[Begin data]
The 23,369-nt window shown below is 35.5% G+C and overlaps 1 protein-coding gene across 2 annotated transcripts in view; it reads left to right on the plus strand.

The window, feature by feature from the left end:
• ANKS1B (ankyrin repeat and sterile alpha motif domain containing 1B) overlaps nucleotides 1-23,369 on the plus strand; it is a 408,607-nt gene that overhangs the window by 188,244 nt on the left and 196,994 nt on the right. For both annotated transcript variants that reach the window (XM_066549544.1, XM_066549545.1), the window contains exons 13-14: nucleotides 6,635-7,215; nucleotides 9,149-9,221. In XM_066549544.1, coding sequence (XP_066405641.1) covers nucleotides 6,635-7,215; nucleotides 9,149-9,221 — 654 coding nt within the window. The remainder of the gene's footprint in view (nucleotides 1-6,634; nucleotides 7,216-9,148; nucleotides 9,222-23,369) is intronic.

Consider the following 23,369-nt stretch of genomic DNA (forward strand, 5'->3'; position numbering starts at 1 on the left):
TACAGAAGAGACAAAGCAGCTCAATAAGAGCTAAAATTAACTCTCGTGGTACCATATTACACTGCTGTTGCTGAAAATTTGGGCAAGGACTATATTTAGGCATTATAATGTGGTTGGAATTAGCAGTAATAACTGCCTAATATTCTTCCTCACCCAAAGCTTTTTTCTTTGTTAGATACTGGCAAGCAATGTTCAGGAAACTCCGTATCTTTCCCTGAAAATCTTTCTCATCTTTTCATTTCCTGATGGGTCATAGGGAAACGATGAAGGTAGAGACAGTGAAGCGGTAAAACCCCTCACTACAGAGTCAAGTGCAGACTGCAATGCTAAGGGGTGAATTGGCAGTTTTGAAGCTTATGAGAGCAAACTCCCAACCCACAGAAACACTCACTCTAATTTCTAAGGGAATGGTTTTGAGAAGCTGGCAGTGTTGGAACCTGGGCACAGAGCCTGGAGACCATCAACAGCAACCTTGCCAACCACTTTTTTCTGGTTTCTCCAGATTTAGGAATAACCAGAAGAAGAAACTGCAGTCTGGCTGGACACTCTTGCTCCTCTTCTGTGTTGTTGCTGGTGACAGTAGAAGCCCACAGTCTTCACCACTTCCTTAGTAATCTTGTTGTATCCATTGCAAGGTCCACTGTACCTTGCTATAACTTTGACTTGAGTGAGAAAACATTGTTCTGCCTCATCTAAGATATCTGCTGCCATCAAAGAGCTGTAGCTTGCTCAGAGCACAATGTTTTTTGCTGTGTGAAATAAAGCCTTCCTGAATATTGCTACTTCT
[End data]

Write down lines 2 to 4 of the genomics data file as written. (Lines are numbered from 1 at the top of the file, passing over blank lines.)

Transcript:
The window, feature by feature from the left end:
• ANKS1B (ankyrin repeat and sterile alpha motif domain containing 1B) overlaps nucleotides 1-23,369 on the plus strand; it is a 408,607-nt gene that overhangs the window by 188,244 nt on the left and 196,994 nt on the right. For both annotated transcript variants that reach the window (XM_066549544.1, XM_066549545.1), the window contains exons 13-14: nucleotides 6,635-7,215; nucleotides 9,149-9,221. In XM_066549544.1, coding sequence (XP_066405641.1) covers nucleotides 6,635-7,215; nucleotides 9,149-9,221 — 654 coding nt within the window. The remainder of the gene's footprint in view (nucleotides 1-6,634; nucleotides 7,216-9,148; nucleotides 9,222-23,369) is intronic.

Consider the following 23,369-nt stretch of genomic DNA (forward strand, 5'->3'; position numbering starts at 1 on the left):